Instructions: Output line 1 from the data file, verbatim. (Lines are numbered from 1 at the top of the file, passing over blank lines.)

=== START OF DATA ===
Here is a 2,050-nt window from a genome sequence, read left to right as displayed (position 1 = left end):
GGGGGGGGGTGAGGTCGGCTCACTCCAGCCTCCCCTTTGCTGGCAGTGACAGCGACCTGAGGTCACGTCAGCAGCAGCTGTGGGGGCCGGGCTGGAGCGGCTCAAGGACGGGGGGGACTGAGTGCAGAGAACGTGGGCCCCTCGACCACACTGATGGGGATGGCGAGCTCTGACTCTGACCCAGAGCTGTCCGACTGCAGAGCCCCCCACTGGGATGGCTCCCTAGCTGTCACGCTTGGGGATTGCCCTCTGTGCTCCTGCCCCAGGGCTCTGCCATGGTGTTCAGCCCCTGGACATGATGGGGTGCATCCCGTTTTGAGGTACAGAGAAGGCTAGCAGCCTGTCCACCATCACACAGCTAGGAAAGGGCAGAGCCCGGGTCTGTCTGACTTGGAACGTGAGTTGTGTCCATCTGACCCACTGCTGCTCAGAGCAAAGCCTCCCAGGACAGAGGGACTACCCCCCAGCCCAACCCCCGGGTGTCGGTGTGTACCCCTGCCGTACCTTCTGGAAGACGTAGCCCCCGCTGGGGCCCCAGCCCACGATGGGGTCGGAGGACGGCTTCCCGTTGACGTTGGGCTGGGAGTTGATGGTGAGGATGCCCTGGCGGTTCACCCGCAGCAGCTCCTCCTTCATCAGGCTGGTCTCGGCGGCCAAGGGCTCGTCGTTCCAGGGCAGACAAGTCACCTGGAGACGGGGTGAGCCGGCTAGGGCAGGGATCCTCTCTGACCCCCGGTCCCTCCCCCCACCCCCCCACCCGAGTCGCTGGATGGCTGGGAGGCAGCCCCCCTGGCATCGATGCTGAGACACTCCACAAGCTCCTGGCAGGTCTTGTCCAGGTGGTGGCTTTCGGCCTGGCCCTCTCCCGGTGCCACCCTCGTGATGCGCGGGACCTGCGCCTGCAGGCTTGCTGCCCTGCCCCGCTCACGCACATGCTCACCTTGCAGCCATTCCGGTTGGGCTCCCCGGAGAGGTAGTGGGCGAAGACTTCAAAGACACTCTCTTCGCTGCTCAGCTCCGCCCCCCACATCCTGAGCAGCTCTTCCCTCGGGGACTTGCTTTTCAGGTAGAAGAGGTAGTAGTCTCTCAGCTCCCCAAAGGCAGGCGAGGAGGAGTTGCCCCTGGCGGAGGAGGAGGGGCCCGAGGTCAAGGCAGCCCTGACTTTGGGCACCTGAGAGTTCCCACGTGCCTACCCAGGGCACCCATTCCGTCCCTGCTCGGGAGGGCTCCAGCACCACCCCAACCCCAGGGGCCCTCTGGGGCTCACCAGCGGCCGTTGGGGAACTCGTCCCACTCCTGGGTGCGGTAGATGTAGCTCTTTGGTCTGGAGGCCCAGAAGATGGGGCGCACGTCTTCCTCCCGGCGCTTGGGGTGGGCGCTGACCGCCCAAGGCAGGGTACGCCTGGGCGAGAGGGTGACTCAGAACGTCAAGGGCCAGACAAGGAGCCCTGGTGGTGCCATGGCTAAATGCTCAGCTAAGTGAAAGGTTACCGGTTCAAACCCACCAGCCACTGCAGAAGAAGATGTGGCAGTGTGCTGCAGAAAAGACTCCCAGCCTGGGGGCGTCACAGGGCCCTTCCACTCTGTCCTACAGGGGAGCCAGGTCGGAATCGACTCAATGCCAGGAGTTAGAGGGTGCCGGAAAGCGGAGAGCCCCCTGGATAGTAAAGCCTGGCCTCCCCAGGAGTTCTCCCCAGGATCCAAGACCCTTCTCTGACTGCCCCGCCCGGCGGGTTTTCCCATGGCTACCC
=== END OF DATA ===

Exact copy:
Here is a 2,050-nt window from a genome sequence, read left to right as displayed (position 1 = left end):